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The Computational Complexity of Dominance and Consistency in CPNets
"... We investigate the computational complexity of testing dominance and consistency in CPnets. Previously, the complexity of dominance has been determined for restricted classes in which the dependency graph of the CPnet is acyclic. However, there are preferences of interest that define cyclic depend ..."
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Cited by 49 (10 self)
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We investigate the computational complexity of testing dominance and consistency in CPnets. Previously, the complexity of dominance has been determined for restricted classes in which the dependency graph of the CPnet is acyclic. However, there are preferences of interest that define cyclic dependency graphs; these are modeled with general CPnets. In our main results, we show here that both dominance and consistency for general CPnets are PSPACEcomplete. We then consider the concept of strong dominance, dominance equivalence and dominance incomparability, and several notions of optimality, and identify the complexity of the corresponding decision problems. The reductions used in the proofs are from STRIPS planning, and thus reinforce the earlier established connections between both areas.
Preference Handling  An Introductory Tutorial
"... We present a tutorial introduction to the area of preference handling – one of the core issues in the design of any system that automates or supports decision making. The main goal of this tutorial is to provide a framework, or perspective, within which current work on preference handling – represen ..."
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Cited by 23 (0 self)
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We present a tutorial introduction to the area of preference handling – one of the core issues in the design of any system that automates or supports decision making. The main goal of this tutorial is to provide a framework, or perspective, within which current work on preference handling – representation, reasoning, and elicitation – can be understood. Our intention is not to provide a technical description of the diverse methods used, but rather, to provide a general perspective on the problem and its varied solutions and to highlight central ideas and techniques.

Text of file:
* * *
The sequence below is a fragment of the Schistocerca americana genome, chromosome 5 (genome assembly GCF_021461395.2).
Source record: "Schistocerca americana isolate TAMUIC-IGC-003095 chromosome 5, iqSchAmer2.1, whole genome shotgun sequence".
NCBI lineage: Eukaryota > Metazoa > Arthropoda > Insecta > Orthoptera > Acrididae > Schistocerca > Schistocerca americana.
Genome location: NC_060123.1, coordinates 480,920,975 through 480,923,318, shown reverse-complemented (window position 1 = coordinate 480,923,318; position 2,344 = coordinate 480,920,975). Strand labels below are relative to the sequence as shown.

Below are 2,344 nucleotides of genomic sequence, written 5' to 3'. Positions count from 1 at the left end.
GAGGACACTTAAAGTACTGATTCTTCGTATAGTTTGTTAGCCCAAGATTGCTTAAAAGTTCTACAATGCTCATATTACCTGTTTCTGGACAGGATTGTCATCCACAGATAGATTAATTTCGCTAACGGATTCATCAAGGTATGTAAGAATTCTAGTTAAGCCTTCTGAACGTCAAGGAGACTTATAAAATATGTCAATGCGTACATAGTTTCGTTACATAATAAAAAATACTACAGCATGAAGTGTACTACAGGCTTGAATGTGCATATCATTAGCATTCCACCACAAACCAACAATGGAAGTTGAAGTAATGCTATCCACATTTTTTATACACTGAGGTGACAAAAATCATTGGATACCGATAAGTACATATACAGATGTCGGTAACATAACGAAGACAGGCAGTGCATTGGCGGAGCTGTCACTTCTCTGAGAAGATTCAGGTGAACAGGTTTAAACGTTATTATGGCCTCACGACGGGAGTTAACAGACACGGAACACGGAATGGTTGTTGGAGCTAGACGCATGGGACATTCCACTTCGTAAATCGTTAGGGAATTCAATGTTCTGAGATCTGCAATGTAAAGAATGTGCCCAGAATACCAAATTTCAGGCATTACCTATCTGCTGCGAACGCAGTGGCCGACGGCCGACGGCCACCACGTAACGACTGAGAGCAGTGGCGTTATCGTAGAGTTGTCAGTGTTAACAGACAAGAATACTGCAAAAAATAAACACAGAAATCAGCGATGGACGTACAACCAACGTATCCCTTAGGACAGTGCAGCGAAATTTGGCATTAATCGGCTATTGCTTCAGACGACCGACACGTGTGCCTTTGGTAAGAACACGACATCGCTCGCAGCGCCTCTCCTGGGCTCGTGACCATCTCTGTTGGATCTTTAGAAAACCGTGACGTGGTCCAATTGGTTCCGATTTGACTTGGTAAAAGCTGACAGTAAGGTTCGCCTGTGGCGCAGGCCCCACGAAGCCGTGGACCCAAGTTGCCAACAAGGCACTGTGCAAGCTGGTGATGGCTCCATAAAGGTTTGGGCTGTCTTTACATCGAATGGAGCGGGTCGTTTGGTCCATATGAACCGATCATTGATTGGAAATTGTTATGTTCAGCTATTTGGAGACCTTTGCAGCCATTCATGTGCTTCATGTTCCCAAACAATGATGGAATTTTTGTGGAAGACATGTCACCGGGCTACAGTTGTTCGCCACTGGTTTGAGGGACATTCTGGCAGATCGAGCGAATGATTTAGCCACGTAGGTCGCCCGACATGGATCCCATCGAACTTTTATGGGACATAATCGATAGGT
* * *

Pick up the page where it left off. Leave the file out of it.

Consistency and Constrained Optimisation for Conditional Preferences
"... TCPnets are an extension of CPnets which allow the expression of conditional relative importance of pairs of variables. In this paper it is shown that a simple logic of conditional preferences can be used to express TCPnet orders, as well as being able to represent much stronger statements of imp ..."
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Cited by 21 (7 self)
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TCPnets are an extension of CPnets which allow the expression of conditional relative importance of pairs of variables. In this paper it is shown that a simple logic of conditional preferences can be used to express TCPnet orders, as well as being able to represent much stronger statements of importance than TCPnets allow. The paper derives various sufficient conditions for a subset of the logical language to be consistent, and develops methods for finding a total order on outcomes which is consistent with the set of conditional preferences. This leads also to an approach to the problem of constrained optimisation.
Constraintbased preferential optimization
 in Proceedings of AAAI05
, 2005
"... We first show that the optimal and undominated outcomes of an unconstrained (and possibly cyclic) CPnet are the solutions of a set of hard constraints. We then propose a new algorithm for finding the optimal outcomes of a constrained CPnet which makes use of hard constraint solving. Unlike previou ..."